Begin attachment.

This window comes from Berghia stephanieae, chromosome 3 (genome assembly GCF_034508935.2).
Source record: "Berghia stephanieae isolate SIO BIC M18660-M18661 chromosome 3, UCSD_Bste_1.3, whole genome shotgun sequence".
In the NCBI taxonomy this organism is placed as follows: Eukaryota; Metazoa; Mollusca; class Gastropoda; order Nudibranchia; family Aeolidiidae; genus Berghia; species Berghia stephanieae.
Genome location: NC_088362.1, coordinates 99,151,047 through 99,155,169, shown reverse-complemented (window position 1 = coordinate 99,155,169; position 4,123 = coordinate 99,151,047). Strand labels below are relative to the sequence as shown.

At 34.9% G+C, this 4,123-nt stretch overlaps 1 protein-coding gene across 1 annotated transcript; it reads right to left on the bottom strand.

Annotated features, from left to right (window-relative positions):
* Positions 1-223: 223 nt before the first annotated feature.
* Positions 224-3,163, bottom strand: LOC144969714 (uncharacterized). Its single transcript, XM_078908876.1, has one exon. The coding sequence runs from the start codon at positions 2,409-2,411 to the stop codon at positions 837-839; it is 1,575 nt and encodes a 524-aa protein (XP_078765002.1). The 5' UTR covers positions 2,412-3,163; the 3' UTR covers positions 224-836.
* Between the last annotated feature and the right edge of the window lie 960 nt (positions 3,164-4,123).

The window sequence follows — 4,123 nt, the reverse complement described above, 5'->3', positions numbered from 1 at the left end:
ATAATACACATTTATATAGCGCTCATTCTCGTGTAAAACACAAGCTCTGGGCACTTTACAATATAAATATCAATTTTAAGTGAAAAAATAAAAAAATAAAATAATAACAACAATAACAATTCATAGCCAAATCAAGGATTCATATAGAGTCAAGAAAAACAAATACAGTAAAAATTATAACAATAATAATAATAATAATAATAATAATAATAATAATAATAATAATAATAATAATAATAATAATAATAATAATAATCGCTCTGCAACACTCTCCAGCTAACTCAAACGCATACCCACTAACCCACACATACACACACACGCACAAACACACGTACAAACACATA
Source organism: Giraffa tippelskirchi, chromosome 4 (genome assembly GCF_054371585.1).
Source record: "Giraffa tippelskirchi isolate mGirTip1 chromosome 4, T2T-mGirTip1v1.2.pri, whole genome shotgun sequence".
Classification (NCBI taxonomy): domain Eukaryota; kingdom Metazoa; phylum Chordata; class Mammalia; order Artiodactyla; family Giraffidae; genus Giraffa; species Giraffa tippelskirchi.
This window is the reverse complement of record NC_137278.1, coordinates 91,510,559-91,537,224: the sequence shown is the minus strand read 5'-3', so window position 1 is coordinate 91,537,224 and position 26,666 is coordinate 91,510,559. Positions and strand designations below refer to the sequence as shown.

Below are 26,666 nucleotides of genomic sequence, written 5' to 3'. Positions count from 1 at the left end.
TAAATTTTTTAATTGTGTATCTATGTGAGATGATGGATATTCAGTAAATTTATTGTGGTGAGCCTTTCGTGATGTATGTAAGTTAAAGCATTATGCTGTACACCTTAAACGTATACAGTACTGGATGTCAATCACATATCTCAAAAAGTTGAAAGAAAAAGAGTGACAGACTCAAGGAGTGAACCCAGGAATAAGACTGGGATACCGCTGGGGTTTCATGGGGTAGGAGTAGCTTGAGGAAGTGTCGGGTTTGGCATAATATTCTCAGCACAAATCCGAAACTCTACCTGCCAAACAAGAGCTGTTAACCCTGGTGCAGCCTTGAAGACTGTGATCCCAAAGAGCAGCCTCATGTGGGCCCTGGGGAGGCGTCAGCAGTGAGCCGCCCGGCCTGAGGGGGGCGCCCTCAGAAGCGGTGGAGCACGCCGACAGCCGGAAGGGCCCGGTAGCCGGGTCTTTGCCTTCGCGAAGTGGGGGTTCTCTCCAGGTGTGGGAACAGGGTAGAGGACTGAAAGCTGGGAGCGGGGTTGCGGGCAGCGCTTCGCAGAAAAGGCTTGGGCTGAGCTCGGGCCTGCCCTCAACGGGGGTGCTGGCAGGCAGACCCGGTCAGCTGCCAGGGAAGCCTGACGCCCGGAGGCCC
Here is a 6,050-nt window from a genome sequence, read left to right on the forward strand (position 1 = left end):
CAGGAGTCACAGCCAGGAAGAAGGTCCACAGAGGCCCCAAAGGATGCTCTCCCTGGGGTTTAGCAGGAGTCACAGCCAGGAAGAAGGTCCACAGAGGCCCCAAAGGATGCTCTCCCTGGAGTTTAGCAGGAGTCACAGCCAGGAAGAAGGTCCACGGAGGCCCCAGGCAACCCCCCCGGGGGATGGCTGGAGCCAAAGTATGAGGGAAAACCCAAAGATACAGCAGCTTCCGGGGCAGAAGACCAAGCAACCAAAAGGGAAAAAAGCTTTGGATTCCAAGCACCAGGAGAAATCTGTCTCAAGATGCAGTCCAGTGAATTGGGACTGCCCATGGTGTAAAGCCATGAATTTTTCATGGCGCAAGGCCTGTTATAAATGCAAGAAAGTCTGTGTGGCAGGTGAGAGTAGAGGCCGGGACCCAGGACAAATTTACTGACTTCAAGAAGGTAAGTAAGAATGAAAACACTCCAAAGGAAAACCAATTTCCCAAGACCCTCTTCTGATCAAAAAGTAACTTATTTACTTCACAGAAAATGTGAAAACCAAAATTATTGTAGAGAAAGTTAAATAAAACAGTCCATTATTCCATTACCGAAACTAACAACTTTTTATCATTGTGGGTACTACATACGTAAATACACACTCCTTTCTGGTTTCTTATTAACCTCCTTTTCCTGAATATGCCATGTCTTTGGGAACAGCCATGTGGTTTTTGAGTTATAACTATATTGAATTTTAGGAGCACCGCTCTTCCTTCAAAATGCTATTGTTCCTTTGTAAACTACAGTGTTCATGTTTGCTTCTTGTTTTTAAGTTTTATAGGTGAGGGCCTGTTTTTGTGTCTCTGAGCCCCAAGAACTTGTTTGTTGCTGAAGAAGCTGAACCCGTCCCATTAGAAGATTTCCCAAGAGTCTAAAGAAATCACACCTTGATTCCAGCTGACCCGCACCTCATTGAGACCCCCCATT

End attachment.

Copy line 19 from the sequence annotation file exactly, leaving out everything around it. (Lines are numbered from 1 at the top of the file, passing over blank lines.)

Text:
CAGGAGTCACAGCCAGGAAGAAGGTCCACAGAGGCCCCAAAGGATGCTCTCCCTGGGGTTTAGCAGGAGTCACAGCCAGGAAGAAGGTCCACAGAGGCCCCAAAGGATGCTCTCCCTGGAGTTTAGCAGGAGTCACAGCCAGGAAGAAGGTCCACGGAGGCCCCAGGCAACCCCCCCGGGGGATGGCTGGAGCCAAAGTATGAGGGAAAACCCAAAGATACAGCAGCTTCCGGGGCAGAAGACCAAGCAACCAAAAGGGAAAAAAGCTTTGGATTCCAAGCACCAGGAGAAATCTGTCTCAAGATGCAGTCCAGTGAATTGGGACTGCCCATGGTGTAAAGCCATGAATTTTTCATGGCGCAAGGCCTGTTATAAATGCAAGAAAGTCTGTGTGGCAGGTGAGAGTAGAGGCCGGGACCCAGGACAAATTTACTGACTTCAAGAAGGTAAGTAAGAATGAAAACACTCCAAAGGAAAACCAATTTCCCAAGACCCTCTTCTGATCAAAAAGTAACTTATTTACTTCACAGAAAATGTGAAAACCAAAATTATTGTAGAGAAAGTTAAATAAAACAGTCCATTATTCCATTACCGAAACTAACAACTTTTTATCATTGTGGGTACTACATACGTAAATACACACTCCTTTCTGGTTTCTTATTAACCTCCTTTTCCTGAATATGCCATGTCTTTGGGAACAGCCATGTGGTTTTTGAGTTATAACTATATTGAATTTTAGGAGCACCGCTCTTCCTTCAAAATGCTATTGTTCCTTTGTAAACTACAGTGTTCATGTTTGCTTCTTGTTTTTAAGTTTTATAGGTGAGGGCCTGTTTTTGTGTCTCTGAGCCCCAAGAACTTGTTTGTTGCTGAAGAAGCTGAACCCGTCCCATTAGAAGATTTCCCAAGAGTCTAAAGAAATCACACCTTGATTCCAGCTGACCCGCACCTCATTGAGACCCCCCATT